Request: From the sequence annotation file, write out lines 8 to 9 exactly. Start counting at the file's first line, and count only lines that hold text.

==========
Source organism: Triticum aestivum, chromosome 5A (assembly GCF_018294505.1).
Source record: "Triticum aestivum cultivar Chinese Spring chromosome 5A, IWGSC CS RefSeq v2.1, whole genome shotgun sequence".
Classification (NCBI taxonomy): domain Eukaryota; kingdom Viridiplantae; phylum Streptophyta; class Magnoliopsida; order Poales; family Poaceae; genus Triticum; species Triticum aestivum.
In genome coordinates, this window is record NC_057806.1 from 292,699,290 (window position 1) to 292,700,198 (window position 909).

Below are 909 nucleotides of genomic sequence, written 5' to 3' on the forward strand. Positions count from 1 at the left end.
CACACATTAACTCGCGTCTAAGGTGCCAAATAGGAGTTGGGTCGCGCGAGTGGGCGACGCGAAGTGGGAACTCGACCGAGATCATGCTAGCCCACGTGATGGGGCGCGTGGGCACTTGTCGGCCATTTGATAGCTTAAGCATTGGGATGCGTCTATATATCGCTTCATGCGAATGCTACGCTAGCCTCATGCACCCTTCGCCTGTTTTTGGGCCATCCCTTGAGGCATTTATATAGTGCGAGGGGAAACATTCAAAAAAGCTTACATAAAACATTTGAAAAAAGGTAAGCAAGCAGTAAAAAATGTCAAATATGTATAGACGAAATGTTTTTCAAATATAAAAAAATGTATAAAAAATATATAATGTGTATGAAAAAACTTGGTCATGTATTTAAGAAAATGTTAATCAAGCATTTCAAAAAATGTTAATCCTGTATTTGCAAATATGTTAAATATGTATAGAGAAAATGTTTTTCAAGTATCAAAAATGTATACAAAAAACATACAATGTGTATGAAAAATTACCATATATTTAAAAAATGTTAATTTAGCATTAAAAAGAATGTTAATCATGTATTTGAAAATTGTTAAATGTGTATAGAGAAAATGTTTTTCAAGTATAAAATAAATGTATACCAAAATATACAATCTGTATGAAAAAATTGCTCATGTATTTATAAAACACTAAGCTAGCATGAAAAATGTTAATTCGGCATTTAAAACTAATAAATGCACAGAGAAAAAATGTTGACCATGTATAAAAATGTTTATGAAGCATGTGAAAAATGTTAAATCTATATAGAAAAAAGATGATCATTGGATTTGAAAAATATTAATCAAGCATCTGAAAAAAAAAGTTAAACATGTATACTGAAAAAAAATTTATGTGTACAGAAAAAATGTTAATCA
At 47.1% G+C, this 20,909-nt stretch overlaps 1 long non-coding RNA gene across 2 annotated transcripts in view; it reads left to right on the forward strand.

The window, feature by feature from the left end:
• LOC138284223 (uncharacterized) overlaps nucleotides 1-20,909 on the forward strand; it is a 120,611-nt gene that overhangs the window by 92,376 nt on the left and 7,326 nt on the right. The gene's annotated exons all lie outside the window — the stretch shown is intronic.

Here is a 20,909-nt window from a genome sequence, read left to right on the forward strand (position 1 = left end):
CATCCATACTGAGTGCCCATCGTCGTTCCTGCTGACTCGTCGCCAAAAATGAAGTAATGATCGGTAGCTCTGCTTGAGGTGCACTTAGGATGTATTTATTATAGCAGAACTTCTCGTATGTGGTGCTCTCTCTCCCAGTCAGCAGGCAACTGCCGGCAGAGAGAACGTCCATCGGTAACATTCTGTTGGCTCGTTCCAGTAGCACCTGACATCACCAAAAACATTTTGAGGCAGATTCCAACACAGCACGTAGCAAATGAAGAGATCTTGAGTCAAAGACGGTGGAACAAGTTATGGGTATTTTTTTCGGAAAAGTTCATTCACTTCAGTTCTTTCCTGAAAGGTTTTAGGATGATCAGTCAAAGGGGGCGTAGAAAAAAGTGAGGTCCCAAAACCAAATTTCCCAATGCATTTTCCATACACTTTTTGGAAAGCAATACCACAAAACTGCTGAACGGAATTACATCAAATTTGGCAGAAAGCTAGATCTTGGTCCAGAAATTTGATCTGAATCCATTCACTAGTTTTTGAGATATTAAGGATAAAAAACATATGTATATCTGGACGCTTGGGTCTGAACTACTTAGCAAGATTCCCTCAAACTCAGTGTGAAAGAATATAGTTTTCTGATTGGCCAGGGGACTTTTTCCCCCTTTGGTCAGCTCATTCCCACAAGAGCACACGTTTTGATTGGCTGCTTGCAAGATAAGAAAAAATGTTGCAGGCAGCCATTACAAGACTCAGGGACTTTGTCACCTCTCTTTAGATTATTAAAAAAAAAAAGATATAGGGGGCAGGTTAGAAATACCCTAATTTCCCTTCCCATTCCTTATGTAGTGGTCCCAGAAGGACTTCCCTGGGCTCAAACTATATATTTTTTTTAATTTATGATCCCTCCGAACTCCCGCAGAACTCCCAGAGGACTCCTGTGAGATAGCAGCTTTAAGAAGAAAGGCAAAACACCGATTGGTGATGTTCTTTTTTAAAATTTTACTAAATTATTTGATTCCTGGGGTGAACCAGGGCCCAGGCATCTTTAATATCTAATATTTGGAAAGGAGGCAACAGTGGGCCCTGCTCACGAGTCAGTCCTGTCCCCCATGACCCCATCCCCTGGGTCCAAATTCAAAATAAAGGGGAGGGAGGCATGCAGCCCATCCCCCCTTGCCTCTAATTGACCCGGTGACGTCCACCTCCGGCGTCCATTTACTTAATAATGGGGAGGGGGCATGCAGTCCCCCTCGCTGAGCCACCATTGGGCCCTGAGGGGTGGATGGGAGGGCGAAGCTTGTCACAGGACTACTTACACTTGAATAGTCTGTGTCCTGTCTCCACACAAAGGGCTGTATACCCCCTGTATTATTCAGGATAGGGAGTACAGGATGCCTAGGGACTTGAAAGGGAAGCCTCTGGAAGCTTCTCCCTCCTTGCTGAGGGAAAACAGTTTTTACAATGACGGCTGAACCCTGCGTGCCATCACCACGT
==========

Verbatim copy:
The window, feature by feature from the left end:
• LOC138284223 (uncharacterized) overlaps nucleotides 1-20,909 on the forward strand; it is a 120,611-nt gene that overhangs the window by 92,376 nt on the left and 7,326 nt on the right. The gene's annotated exons all lie outside the window — the stretch shown is intronic.